Lee Holdridge’s music is woefully underrepresented on disc and BSX has now corrected this mildly with the score for this mostly awful horror comedy parody starring Jeff Goldblum and a host of familiar 1980s faces. Try as it might to connect with Universal horror films of the 1950s, it tends to be more campy and its familiarity is due mostly to its seemingly non-ending appearances on cable after its release in 1985.

Holdridge’s score for TRANSYLVANIA 6-5000 is cast in the classic orchestral horror score mode filled with wonderful melodic ideas and gothic chiller sounds. The “Main Title” music moves from this classic sound to an almost pops-like hint at the 1940’s Glenn Miller hit “Pennsylvania 6-5000” (itself appearing in a couple of spots in the score, including a synth version). This was actually dropped from the film, one of many missteps by the director/producers. But the score itself moves beautifully through faux Hungarian gypsy music (“Madame Moravia”) to exciting churning action music (“Fight and Escape from the Lab”) always cast in a favorable nod to the Hans Salter scores of old with perhaps a little Hammer horror musical sound thrown in for good measure. A beautifully rich lyric theme appears as well in “Lupi’s Daydream.” The score is a close cousin to John Morris’ work on YOUNG FRANKENSTEIN, both scores recalling Universal horror films and their music. Holdridge’s orchestral writing throughout constantly maintains interest and is a welcome addition to the film music catalogue.

The disc is padded with a midi-realized (with additional guitar and keyboard work) score for a Cartoon Network pilot from 2006, KORGOTH OF BARBARIA. The score mixes thrash/heavy metal guitars with the fantasy orchestral sound throughout its 10 minute playing time. It is a definite left-turn from the earlier score which may appeal more to younger fans. Either way one generation will be introduced to the versatility of Holdridge’s music, though one wishes that another of the composer’s earlier scores had been included to pad out a rather meager disc otherwise.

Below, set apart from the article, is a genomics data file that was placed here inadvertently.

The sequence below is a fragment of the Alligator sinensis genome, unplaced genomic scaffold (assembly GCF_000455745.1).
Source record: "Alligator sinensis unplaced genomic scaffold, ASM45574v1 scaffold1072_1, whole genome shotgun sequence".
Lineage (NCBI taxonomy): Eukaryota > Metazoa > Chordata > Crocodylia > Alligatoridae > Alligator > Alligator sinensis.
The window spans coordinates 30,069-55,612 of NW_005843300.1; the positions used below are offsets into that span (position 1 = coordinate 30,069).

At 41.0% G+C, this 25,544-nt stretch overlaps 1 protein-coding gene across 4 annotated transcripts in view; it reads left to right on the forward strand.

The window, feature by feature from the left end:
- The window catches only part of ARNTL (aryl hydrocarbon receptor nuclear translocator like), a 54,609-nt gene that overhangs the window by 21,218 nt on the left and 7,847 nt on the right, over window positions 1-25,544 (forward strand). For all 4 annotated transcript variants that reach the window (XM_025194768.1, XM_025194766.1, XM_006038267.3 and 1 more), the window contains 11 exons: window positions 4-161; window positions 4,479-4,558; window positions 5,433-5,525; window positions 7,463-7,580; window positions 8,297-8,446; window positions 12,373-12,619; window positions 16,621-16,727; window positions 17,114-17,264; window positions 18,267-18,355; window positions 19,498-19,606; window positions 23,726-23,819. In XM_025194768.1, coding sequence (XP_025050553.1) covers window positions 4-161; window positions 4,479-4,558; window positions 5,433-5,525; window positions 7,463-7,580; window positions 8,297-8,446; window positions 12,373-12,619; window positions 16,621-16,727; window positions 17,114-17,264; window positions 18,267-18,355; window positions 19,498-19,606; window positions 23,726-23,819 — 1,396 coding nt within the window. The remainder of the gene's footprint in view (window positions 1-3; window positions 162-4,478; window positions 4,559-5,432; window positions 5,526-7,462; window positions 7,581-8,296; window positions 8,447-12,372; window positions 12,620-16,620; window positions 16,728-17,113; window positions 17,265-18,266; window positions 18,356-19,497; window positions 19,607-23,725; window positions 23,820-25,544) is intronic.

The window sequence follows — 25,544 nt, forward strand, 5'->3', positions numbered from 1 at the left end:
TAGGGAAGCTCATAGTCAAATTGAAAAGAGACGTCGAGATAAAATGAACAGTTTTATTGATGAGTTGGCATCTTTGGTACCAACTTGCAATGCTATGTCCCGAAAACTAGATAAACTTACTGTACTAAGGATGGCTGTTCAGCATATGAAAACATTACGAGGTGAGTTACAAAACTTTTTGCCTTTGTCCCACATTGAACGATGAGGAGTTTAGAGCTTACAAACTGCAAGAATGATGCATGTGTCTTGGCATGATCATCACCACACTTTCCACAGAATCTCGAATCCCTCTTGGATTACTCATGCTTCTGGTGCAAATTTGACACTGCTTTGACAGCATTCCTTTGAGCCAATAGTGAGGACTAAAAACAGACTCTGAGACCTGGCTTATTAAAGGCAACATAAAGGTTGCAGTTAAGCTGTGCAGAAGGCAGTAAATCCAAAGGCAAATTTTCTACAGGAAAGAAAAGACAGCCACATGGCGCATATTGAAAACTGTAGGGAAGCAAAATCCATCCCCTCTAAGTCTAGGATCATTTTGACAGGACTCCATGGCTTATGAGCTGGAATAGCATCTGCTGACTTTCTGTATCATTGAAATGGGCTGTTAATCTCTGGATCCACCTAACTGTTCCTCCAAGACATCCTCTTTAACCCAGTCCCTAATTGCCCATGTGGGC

---Steven A. Kennedy , 11 June 2009

 

 



Film Music Books

 

The updated 3rd edition of
A Guide to Film Music
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Ratings and Past Issues

 

Ratings for CDs and DVDs:

**** = Superlative (Highest Recommendation)

***1/2 = Very Good

*** = Good

**1/2 = Okay

** = Barely Passable

* = Poor

The Special Merit CDs are chosen at any time during a month for outstanding overall production of a soundtrack or compilation.

The Editor's Choice - Best of the Month designation is for those CDs that are singled out for their excellence. They are chosen anytime within a given month and may not be chosen every month.

Past Issues:

2008 (Volume 10)

Number 1 (Winter)

Number 2 (Spring)

Number 3 (Summer)

Number 4 (Winter))

2007 (Volume 9)

Index to All Reviews (January - December)

Number 1 (January - February)

Number 2 (March - April)

Number 3 (May - June)

Number 4 (July - August)

Number 5 (September - October)

Number 6 (November - December)

 

2006 (Volume 8)

Index to All Reviews (January - December)

Number 1 (January - February)

Number 2 (March - April)

Number 3 (May - June)

Number 4 (July - August)

Number 5 (September - October)

Number 6 (November - December)

 

1999 - 2005

(Volumes 1 - 7, No longer available)